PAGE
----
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Medicare Enrollment 2023 Explained

Medicare Enrollment 2023 Explained

Al Waller: Medicare Open Enrollment season has officially arrived. You may find this surprising, but according to the 22nd Annual Transamerica Retirement Survey, only 18% of Baby Boomer workers have what's considered a “great deal” of knowledge about Medicare. And thinking about that – that's only 18 percent of the generation that's nearing or has already entered retirement. What makes it even more astounding is that Medicare is the national health insurance program for all those 65 and older.

Welcome back to ClearPath—Your Roadmap to Health & WealthSM. I’m your host, Al Waller, and joining me today is Mihaela Vincze, public health expert for Transamerica Institute®, to discuss Medicare Open Enrollment season for 2023, which runs from October 15 to December 7. She’ll explain what to expect, how to prepare, as well as some new changes to be aware of.

Before we dive in, if you have ideas for future episodes, comments, or feedback, please email us at [email protected]. We’d love to hear from you.

It’s good to have you with us again, Mihaela.

Mihaela Vincze: Hi Al – It’s good to be here.

Al Waller: As I mentioned at the top, I did find the Boomer's general lack of familiarity with Medicare to be, well, surprising and quite frankly, unexpected – so I'm really looking forward to you shedding more light on this topic.

Perhaps you could start us off by sharing why an understanding of Medicare is important for listeners of all ages and not necessarily just for those 65 and older.

Mihaela Vincze:  Medicare is important for those of all ages and not just those who are 65 and older because Medicare can be complicated – those who are younger, such as myself, may need to step in and help their older family members or friends in their health care & health insurance decision making.

Without Medicare, many families would be unable to afford really important healthcare-related matters, such as doctor’s visits or obtaining necessary prescription drugs. Importantly, many families may not be aware of the costly penalties that can arise from not signing-up for Medicare when they are first eligible.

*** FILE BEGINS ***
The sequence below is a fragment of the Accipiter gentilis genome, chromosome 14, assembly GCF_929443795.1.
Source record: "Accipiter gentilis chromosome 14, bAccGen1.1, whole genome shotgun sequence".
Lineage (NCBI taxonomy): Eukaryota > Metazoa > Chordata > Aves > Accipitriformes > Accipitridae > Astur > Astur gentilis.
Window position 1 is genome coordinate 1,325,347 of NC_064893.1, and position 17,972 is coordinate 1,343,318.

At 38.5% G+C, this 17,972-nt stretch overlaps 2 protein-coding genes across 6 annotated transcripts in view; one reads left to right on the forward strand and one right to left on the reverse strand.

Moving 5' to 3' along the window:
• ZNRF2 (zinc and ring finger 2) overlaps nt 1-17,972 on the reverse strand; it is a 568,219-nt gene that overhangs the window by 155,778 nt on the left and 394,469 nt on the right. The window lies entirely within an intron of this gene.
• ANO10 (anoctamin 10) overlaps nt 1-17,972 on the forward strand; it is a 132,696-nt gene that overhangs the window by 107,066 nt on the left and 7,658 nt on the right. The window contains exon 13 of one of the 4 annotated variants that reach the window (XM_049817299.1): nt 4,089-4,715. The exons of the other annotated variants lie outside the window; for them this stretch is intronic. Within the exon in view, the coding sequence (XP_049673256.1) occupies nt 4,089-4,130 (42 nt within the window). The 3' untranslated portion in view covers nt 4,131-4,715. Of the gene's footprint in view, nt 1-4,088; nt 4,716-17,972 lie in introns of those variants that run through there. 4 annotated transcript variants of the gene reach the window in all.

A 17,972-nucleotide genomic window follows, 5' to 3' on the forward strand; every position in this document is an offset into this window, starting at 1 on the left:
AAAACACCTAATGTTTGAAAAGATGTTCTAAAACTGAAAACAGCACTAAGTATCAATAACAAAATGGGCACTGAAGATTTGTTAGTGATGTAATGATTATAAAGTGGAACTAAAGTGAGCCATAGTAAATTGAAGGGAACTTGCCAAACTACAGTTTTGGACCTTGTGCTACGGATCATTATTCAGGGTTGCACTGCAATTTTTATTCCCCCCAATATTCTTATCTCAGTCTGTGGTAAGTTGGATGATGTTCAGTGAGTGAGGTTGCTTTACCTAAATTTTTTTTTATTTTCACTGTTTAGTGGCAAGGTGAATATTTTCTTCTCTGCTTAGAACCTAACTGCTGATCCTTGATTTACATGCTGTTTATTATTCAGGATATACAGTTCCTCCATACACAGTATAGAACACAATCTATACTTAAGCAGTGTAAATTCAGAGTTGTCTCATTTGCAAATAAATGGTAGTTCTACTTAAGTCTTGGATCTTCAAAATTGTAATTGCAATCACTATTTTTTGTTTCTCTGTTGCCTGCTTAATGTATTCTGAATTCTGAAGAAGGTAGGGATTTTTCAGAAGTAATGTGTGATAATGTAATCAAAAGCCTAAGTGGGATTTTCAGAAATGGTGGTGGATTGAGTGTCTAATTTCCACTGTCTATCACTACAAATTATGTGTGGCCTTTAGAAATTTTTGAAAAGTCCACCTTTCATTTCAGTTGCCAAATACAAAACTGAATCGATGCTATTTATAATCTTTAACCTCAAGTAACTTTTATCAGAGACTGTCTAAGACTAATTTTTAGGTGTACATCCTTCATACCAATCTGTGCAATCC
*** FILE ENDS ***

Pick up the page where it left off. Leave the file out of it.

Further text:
Al Waller: You make a good point because the date is time sensitive and could carry some serious ramifications – and let's face it, there's no shortage of reminders out there, as many of us are being inundated on TV and through robocalls regarding Medicare plans.

For many, this can actually seem pretty overwhelming to say the least. To that point, why don't we start with a baseline by having you explain what Medicare is.

Mihaela Vincze: Yes, a baseline is always helpful. Medicare is our country’s health insurance program for people aged 65 or older, also for younger people who are receiving Social Security disability benefits, and for those receiving Railroad Retirement Board benefits.

Al Waller: I'm glad you mentioned that, Mihaela. It's important to note that younger people are actually sometimes eligible too. So, why don't we jump right in.

Some of us may have heard about the Medicare alphabet—Parts A, B, C, D. Maybe you could walk us through what they are and how they work together.

Mihaela Vincze: Yes, of course. We have Original Medicare, which many of us may have already heard of and this includes Part A and Part B. Original Medicare is a fee-for-service health plan. Medicare pays its Medicare-approved amount and then you pay your share in deductibles and coinsurance.

For Part A, most people do not have to pay a monthly premium, and it covers inpatient hospital care, as well as some limited coverage of hospice, nursing home care, as well as home health care.

Part B – on the other hand – does have an extra monthly fee or premium, which depends on your income. Part B covers things like outpatient hospital care – such as physical therapy, doctor bills, and preventative care, including screenings, shots, vaccines, and wellness visits.

Al Waller: Now given that Part B covers a considerable number of services, as you've identified, how much should someone anticipate paying in fees for Part B?

Mihaela Vincze: Part B costs are determined by your annual income from two years prior. For example, those who reported $97,000 or less on their IRS tax return in 2021 will pay the standard premium of $164.90 per month in 2023.

Those who made more than $97,000 in 2021 will have higher premium costs, which are determined by their income.

If you're curious about what these are, check out our Transamerica Institute Medicare Guide at transamericainstitute.org/Medicare.

Al Waller: Got it. Now that we’ve covered Part A and Part B, which make up Original Medicare, could you talk to our listeners about Part C?

Mihaela Vincze: Yes, Part C programs are also known as Medicare Advantage plans and are managed by private insurance companies.

Plans may offer some extra benefits that Original Medicare doesn’t— like hearing, vision, and dental services. Costs vary for these types of plans, but most of them include Part D coverage.

Keep in mind that most plans require you to go to their network of doctors and health providers. Out-of-pocket costs can quickly build up over the years if you get sick with this type of plan. So, it might not be the right choice for everyone.

Al Waller: That's important to note – as many people at this stage are more than likely to be living on a fixed income.

Now, what exactly is Part D?

Mihaela Vincze: Part D plans provide extra coverage for prescription drugs, which is easy to remember if you make a mental note to recall “D” for “drugs.” Joining a Medicare prescription drug plan is voluntary, and you pay an extra monthly premium for the coverage. It can also be added to Original Medicare or a Medicare Advantage plan (or a Part C plan).